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When is workplace drug testing discriminatory?

New Jersey actually gives employers a lot of latitude when it comes to workplace drug testing — more so than many other states. However, that doesn’t mean that it’s “anything goes” where drug testing is concerned.

What rules regarding drug testing do employers have to follow?

In general, employers are required to observe the following rules when they drug test employees:

  • Employees must be notified of drug-testing policies in advance.
  • The selection method used to pick employees for testing must be explained.
  • The least intrusive testing methods should be used.
  • An employee’s privacy must be respected and the results kept confidential.
  • Employees must be warned about any possible “lingering effects” of drugs
  • Employees must be told how their biological samples will be analyzed.
  • Employees must get advance notification of the consequences of testing positive.

If employees aren’t afforded these rights, they may have a right to pursue civil action against an employer for drug testing.

What might constitute discriminatory practices in employee drug testing?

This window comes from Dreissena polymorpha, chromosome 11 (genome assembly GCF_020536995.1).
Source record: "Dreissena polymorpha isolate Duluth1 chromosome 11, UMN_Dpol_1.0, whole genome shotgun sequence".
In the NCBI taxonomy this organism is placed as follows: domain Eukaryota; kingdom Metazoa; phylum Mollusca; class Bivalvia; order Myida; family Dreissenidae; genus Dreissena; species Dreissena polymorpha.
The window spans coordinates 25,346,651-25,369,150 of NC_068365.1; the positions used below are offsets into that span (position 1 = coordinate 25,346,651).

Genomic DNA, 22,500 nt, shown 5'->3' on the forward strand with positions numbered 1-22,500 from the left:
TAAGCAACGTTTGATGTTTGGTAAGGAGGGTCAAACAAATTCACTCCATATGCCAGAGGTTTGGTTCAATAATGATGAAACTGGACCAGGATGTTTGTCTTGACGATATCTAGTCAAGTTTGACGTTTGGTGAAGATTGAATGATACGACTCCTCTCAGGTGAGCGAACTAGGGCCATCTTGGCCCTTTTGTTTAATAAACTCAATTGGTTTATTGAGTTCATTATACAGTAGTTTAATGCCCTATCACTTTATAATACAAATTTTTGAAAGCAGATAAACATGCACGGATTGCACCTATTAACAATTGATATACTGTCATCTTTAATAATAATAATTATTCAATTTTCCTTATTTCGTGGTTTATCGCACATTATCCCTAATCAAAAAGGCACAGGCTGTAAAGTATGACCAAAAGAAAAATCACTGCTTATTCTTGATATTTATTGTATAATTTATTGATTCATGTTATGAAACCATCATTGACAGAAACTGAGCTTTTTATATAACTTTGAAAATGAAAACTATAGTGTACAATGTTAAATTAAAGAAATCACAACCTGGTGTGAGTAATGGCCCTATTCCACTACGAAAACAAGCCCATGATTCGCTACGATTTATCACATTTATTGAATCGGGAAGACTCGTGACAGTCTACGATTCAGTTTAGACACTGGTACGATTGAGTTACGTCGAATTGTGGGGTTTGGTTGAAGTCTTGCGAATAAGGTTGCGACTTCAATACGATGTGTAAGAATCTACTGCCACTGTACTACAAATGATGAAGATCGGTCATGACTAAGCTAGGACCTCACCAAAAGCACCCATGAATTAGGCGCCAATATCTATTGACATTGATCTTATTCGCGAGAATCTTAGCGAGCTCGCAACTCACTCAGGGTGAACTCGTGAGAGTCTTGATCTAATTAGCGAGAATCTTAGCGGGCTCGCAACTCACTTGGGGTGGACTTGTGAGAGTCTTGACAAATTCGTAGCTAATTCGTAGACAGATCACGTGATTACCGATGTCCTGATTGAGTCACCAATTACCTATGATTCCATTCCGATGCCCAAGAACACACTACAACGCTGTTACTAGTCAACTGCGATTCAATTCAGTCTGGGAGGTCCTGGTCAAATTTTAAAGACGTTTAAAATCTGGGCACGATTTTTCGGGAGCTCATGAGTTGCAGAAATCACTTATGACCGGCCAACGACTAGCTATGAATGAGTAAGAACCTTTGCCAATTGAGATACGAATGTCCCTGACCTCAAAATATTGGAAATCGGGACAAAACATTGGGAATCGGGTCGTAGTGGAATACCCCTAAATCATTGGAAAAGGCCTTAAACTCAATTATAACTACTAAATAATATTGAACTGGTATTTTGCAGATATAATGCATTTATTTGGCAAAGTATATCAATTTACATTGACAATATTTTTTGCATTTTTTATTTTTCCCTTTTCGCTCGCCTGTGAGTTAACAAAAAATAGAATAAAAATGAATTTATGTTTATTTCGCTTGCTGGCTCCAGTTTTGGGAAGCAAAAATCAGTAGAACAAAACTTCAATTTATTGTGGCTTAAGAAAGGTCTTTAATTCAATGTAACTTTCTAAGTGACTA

Above all else, employers must treat all their employees fairly when it comes to drug testing. Here are some examples of practices that might be discriminatory:

  • You are singled out for drug testing after getting into an argument with a supervisor.
  • Employees of color seem to be pulled disproportionately often for drug testing, despite a supposedly “random” testing.
  • You have a disability that requires you to take a legal prescription drug that causes you to fail the drug test — and are fired anyhow.

It’s important to understand that medical marijuana, while growing in national acceptance, is still not legal under federal law. Employers can terminate an employee for the use of medical marijuana. However, the use of other legal drugs, including some opiates, may be protected.

If you believe that you have been discriminated against through workplace drug testing, it’s important to find out more about your legal rights. You may be able to pursue a civil case against your employer if your claims are valid.



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